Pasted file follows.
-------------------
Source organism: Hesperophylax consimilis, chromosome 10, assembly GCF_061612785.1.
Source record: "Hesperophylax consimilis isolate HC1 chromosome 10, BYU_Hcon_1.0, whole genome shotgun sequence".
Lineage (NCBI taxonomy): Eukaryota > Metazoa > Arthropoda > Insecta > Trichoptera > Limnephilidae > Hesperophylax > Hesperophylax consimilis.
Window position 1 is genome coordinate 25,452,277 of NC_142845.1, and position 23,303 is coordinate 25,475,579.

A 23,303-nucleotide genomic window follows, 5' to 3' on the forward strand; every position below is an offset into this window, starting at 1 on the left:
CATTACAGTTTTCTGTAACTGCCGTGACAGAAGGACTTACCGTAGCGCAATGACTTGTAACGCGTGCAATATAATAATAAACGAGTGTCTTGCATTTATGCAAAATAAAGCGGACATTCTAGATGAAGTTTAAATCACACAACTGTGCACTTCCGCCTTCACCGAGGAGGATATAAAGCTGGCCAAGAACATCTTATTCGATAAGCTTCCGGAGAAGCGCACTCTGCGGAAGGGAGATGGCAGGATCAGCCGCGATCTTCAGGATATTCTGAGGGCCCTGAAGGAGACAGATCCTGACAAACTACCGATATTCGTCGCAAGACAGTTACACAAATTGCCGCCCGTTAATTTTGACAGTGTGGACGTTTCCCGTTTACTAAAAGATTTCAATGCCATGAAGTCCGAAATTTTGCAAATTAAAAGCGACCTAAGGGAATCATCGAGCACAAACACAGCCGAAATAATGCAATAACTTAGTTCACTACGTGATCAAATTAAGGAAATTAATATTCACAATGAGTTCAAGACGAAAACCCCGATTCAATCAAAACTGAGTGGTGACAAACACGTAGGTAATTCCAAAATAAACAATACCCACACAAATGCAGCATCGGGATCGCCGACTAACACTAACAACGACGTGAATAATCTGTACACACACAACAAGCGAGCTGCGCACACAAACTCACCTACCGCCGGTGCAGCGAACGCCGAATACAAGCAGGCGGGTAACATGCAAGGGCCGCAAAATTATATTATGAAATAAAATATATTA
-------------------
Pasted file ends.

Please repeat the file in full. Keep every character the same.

Source organism: Hesperophylax consimilis, chromosome 10, assembly GCF_061612785.1.
Source record: "Hesperophylax consimilis isolate HC1 chromosome 10, BYU_Hcon_1.0, whole genome shotgun sequence".
Lineage (NCBI taxonomy): Eukaryota > Metazoa > Arthropoda > Insecta > Trichoptera > Limnephilidae > Hesperophylax > Hesperophylax consimilis.
Window position 1 is genome coordinate 25,452,277 of NC_142845.1, and position 23,303 is coordinate 25,475,579.

A 23,303-nucleotide genomic window follows, 5' to 3' on the forward strand; every position below is an offset into this window, starting at 1 on the left:
CATTACAGTTTTCTGTAACTGCCGTGACAGAAGGACTTACCGTAGCGCAATGACTTGTAACGCGTGCAATATAATAATAAACGAGTGTCTTGCATTTATGCAAAATAAAGCGGACATTCTAGATGAAGTTTAAATCACACAACTGTGCACTTCCGCCTTCACCGAGGAGGATATAAAGCTGGCCAAGAACATCTTATTCGATAAGCTTCCGGAGAAGCGCACTCTGCGGAAGGGAGATGGCAGGATCAGCCGCGATCTTCAGGATATTCTGAGGGCCCTGAAGGAGACAGATCCTGACAAACTACCGATATTCGTCGCAAGACAGTTACACAAATTGCCGCCCGTTAATTTTGACAGTGTGGACGTTTCCCGTTTACTAAAAGATTTCAATGCCATGAAGTCCGAAATTTTGCAAATTAAAAGCGACCTAAGGGAATCATCGAGCACAAACACAGCCGAAATAATGCAATAACTTAGTTCACTACGTGATCAAATTAAGGAAATTAATATTCACAATGAGTTCAAGACGAAAACCCCGATTCAATCAAAACTGAGTGGTGACAAACACGTAGGTAATTCCAAAATAAACAATACCCACACAAATGCAGCATCGGGATCGCCGACTAACACTAACAACGACGTGAATAATCTGTACACACACAACAAGCGAGCTGCGCACACAAACTCACCTACCGCCGGTGCAGCGAACGCCGAATACAAGCAGGCGGGTAACATGCAAGGGCCGCAAAATTATATTATGAAATAAAATATATTA